Not Now, Comrade (1976) – Film Review
Directors: Ray Cooney, Harold Snoad
Cast: Leslie Phillips, Carol Hawkins, Roy Kinnear
by Sarah Morgan
Ray Cooney was the king of farce, whose plays, which often featured some of the biggest names of their day, had incredibly long runs in the West End.
Based on Cooney’s 1964 play Chase Me, Comrade, which was inspired by Rudolf Nureyev’s defection from the USSR, it’s woefully dated. The ‘gags’ are telegraphed in advance, the situations obvious and the performances over the top.
And that’s a shame because there’s some genuine talent on view here – some of 1970s British comedy’s most familiar faces are on display here, including Leslie Phillips, Ian Lavender, Michele Dotrice, June Whitfield, Roy Kinnear and Cooney himself; Don Estelle and Windsor Davies, who were at the height of their fame in It Ain’t Half Hot Mum, also pop up in minor roles.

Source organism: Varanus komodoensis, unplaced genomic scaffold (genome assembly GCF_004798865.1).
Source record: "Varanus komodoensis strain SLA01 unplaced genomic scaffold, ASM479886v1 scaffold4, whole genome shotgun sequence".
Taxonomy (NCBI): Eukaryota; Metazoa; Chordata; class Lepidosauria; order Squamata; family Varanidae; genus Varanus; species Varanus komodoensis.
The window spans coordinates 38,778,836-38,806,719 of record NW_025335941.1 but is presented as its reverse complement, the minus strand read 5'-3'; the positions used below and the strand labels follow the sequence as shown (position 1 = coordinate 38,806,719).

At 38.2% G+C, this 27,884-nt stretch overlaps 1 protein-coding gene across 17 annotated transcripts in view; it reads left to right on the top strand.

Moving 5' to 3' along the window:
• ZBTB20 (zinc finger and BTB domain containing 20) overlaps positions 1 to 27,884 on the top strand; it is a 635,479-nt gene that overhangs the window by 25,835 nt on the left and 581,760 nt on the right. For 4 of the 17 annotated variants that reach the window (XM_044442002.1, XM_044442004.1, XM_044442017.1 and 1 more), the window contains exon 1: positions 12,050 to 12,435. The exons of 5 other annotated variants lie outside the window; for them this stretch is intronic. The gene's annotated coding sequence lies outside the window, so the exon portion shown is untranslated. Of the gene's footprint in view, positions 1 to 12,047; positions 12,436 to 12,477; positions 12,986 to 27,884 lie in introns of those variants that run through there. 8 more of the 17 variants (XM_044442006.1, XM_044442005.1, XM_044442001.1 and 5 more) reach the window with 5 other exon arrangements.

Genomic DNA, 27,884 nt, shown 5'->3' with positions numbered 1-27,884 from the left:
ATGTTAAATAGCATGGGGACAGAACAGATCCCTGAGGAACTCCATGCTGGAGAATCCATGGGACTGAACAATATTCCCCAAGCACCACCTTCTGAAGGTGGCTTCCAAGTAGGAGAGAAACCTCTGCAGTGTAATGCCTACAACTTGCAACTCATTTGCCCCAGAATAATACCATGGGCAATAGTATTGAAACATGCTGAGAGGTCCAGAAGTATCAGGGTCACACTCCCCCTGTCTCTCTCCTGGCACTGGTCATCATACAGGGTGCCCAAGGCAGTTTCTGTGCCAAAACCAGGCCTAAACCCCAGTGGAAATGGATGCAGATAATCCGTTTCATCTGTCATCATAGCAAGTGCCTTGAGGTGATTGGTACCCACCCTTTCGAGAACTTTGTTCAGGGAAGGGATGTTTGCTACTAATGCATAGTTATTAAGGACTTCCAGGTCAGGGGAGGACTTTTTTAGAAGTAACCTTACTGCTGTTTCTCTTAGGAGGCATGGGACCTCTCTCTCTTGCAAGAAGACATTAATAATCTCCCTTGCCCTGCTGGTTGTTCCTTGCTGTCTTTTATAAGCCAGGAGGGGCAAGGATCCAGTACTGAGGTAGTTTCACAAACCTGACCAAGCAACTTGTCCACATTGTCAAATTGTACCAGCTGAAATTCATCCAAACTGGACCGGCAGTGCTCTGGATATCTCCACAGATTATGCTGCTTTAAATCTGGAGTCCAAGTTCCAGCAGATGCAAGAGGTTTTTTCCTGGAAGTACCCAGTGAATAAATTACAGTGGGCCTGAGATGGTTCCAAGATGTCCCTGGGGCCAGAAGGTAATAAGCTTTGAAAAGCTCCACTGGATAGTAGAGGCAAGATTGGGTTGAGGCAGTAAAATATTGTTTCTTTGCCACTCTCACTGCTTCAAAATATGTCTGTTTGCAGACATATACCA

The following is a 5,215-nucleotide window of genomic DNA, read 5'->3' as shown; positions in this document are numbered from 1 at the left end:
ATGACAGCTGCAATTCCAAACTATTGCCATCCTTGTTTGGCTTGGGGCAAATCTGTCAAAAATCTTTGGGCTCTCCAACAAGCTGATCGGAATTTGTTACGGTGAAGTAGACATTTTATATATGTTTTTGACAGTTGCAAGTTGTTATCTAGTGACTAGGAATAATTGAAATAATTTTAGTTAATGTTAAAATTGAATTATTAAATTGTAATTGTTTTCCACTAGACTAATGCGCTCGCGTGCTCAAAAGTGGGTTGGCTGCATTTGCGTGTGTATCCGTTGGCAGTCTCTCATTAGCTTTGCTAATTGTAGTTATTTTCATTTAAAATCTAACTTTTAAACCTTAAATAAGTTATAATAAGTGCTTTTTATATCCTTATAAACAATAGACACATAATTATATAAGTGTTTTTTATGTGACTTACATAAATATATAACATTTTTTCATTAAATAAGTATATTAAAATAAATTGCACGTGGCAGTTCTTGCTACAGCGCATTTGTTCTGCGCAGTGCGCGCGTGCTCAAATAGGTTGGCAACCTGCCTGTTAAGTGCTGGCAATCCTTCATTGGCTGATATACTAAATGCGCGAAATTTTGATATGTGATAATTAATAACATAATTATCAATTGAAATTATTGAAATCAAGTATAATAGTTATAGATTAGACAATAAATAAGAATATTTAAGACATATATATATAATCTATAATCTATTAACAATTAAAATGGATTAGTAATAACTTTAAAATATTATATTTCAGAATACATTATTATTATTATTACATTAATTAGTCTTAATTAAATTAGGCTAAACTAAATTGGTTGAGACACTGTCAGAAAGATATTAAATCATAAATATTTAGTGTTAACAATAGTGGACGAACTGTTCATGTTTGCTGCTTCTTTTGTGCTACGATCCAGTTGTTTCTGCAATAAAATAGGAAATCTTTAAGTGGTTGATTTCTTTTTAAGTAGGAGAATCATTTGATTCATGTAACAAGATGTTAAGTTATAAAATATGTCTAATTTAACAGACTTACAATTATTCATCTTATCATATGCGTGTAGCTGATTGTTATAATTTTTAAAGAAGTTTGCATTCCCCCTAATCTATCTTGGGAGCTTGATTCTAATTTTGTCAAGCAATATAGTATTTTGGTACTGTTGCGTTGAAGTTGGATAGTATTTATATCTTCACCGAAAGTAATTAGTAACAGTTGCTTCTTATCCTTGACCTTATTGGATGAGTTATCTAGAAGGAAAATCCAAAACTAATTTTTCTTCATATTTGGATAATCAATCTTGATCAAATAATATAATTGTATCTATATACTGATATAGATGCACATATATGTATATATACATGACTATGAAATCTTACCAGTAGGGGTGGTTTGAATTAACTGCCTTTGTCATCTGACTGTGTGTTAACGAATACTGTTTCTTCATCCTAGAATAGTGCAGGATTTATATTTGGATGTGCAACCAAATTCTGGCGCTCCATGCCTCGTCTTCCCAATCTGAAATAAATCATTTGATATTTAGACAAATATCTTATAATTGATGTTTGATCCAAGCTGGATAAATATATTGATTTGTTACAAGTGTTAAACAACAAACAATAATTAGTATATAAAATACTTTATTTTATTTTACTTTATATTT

There were times when I was cringing at how painful some of the lines and set-ups were. There’s also almost no attempt to open out the original play, with just a few brief outdoor scenes at the start of the film. Without those, it would simply have been a film version of the stage show.
It all begins at the Royal Albert Hall, where ballet star Rudi Petrovyan defects with help from his stripper girlfriend Barbara (no prizes for guessing how she distracts the crowds outside).
Rudi is supposed to hide in the boot of Barbara’s car, but mistakenly gets into the car of Commander Rimmington, setting in motion a chaotic series of event in which, for no particularly good reason, characters pretend to be other people. Despite the lame nature of their cover stories and/or disguises, the people they’re trying to fool fall for their actions hook, line and sinker.
Chaos, as you have probably guessed, ensues. Thankfully the film last for only 89 minutes, so at least it’s short if not sweet.
The play ran for more than two years at London’s Whitehall Theatre. I’m afraid I’m slightly baffled by its success and wholeheartedly agree with the Radio Times reviewer who described the film version as ‘a horrid comedy of errors’.